Potential Reuse of Chemical Sludge from Textile Dyeing Processes

  • S. PandeyEmail author
  • H. Patel
  • R. Johri
Part of the The Handbook of Environmental Chemistry book series (HEC, volume 18)


The textile industry plays a significant role in the Indian economy. The combined textile effluent from dyeing and printing clusters is treated in common effluent treatment plants (CETP) where the physicochemical treatment of the wastewater leads to the generation of chemical sludge in voluminous quantities. This sludge is considered a hazardous waste according to the Indian Hazardous Waste Management rules of 2008. Presently, the only option available to CETP operators for the disposal of this waste is a secure landfill, but this represents a costly option for them. The case study presented here attempts to find an environment-friendly and a cost-effective solution for the management of this chemical sludge. Sludge samples from various CETPs spread across the India were collected and they were physicochemically characterized; toxicity and microstructural aspects were also taken into consideration. To evaluate the suitability of the sludge as construction material, a solidification/stabilization (S/S) treatment of the chemical sludge was carried out using two binders: Ordinary Portland Cement (OPC) and Portland Pozzolona Cement (PPC). The evaluation of the solidified samples was carried out by considering their physical engineering properties, such as unconfined compressive strength and block density, and its chemical properties, such as leachability of heavy metals. A microstructural examination of the solidified samples was also performed using X-ray diffraction (XRD) and scanning electron microscopy (SEM). Characterization results revealed that the sludge samples were alkaline and had high electrical conductivity values. The concentration of heavy metals (Cr, Cu, Ni, Zn, Cd, and Pb) in the dried sludge, as well as in the leachate, was found to be less than that present in the prescribed limits (Indian Hazardous Waste Rules for sludge samples and US EPA limits for leachate). Oxides, such as SiO2, Al2O3, Fe2O3, MgO, and SO3, were present in a significant amount. Unconfined strength and block density data of the solidified blocks indicated that the chemical sludge had potential to be used as a construction material for different kinds of applications. The microstructural examination of the solidified samples indicated a modification of the cement patterns.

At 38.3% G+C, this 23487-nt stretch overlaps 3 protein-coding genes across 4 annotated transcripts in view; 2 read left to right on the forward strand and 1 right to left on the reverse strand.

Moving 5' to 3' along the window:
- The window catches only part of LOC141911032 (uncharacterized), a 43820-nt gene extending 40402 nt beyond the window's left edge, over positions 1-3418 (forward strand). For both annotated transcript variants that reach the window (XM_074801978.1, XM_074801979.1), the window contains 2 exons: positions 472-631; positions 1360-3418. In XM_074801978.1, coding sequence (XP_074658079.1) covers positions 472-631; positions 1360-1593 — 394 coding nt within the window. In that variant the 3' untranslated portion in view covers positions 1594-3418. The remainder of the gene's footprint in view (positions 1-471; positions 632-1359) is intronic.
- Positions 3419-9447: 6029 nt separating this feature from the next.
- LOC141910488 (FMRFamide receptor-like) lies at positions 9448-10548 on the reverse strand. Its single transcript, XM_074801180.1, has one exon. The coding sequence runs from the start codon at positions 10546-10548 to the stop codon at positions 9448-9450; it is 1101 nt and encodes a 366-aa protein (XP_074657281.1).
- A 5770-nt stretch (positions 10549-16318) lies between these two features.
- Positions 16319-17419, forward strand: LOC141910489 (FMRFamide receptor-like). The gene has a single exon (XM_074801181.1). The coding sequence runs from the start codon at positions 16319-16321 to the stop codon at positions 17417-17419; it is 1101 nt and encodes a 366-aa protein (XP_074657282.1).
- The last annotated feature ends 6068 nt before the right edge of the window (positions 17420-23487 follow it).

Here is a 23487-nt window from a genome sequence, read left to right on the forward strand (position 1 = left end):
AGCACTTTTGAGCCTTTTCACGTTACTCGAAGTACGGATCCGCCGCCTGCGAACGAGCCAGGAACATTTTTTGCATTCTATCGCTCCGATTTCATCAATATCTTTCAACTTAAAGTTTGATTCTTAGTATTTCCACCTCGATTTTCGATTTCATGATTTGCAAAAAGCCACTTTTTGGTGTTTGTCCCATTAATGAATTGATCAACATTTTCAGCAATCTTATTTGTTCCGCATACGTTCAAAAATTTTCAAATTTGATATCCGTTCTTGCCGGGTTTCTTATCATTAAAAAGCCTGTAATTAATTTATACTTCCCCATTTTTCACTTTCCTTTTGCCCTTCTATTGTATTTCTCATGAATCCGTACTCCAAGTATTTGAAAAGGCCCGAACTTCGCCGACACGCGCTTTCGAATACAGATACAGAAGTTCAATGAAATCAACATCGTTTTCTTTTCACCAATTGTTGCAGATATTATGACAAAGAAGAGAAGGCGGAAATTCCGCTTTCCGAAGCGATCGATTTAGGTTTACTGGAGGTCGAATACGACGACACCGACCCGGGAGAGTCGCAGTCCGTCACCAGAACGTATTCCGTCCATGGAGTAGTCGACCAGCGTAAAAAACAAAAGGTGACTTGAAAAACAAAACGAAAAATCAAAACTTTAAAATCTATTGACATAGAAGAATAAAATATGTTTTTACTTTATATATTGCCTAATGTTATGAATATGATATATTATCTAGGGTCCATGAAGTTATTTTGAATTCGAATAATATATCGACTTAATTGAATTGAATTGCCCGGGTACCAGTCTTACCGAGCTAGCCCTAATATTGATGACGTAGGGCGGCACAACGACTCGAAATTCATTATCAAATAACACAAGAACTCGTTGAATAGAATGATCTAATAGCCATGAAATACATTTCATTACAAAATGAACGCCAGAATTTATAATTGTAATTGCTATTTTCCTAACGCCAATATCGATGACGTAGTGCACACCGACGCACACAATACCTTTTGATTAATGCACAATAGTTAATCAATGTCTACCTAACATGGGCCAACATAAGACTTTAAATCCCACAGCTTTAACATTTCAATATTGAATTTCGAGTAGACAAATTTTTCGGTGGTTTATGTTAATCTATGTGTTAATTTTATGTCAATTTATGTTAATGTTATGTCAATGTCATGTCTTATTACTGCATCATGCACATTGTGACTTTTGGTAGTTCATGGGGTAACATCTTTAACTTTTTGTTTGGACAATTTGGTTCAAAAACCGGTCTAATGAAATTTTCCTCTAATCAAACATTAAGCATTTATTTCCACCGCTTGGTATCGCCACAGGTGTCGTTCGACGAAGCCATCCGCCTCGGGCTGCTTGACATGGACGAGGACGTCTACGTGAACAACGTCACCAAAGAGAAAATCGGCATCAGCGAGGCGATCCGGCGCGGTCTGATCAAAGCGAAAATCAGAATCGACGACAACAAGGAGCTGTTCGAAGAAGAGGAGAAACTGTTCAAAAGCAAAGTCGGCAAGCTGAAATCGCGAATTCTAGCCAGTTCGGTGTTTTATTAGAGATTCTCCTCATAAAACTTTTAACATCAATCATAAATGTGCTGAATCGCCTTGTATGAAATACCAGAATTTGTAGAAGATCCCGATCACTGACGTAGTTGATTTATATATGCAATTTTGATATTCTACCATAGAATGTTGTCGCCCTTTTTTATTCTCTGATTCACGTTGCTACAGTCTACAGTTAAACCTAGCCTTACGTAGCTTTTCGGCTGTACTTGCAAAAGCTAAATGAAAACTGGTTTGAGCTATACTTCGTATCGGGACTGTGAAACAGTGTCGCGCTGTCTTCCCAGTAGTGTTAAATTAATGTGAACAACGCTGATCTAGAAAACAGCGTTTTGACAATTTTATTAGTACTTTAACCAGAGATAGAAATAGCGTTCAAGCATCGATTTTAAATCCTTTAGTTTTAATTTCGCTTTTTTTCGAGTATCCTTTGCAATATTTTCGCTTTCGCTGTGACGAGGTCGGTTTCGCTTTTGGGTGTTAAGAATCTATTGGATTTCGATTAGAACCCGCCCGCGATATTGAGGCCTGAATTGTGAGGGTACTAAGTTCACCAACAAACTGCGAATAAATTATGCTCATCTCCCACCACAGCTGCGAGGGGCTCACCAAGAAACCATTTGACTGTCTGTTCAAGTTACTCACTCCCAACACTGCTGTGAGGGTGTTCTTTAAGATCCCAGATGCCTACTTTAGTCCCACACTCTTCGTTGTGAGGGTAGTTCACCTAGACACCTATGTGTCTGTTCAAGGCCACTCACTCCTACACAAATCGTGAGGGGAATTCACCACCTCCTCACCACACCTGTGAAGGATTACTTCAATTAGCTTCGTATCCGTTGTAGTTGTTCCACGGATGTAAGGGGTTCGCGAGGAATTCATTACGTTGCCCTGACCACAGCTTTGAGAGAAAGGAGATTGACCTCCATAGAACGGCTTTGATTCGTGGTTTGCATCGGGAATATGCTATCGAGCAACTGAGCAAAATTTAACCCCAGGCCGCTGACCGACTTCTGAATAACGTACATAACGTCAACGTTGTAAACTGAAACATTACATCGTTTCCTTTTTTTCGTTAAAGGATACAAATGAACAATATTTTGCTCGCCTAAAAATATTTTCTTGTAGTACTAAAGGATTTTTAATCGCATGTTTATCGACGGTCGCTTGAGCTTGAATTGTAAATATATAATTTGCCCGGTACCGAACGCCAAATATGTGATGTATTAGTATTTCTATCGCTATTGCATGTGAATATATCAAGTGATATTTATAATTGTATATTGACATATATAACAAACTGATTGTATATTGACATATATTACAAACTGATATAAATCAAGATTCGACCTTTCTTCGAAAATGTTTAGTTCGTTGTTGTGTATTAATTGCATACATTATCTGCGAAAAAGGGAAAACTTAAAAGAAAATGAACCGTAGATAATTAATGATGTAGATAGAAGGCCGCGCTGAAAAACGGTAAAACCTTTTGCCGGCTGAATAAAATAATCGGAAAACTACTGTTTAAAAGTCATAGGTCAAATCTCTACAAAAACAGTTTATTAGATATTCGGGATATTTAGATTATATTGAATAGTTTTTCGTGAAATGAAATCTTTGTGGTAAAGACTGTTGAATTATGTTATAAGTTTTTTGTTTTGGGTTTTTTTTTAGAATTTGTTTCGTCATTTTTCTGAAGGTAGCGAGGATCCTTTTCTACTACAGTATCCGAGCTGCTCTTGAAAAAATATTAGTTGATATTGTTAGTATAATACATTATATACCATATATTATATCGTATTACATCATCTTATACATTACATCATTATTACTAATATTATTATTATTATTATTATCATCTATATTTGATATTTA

Chemical sludge Compressive strength Leaching Sludge reuse Solidification Stabilization 


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Copyright information

© Springer-Verlag Berlin Heidelberg 2011

Authors and Affiliations

  1. 1.The Energy and Resources InstituteIndia Habitat CentreNew DelhiIndia
  2. 2.TERI UniversityNew DelhiIndia

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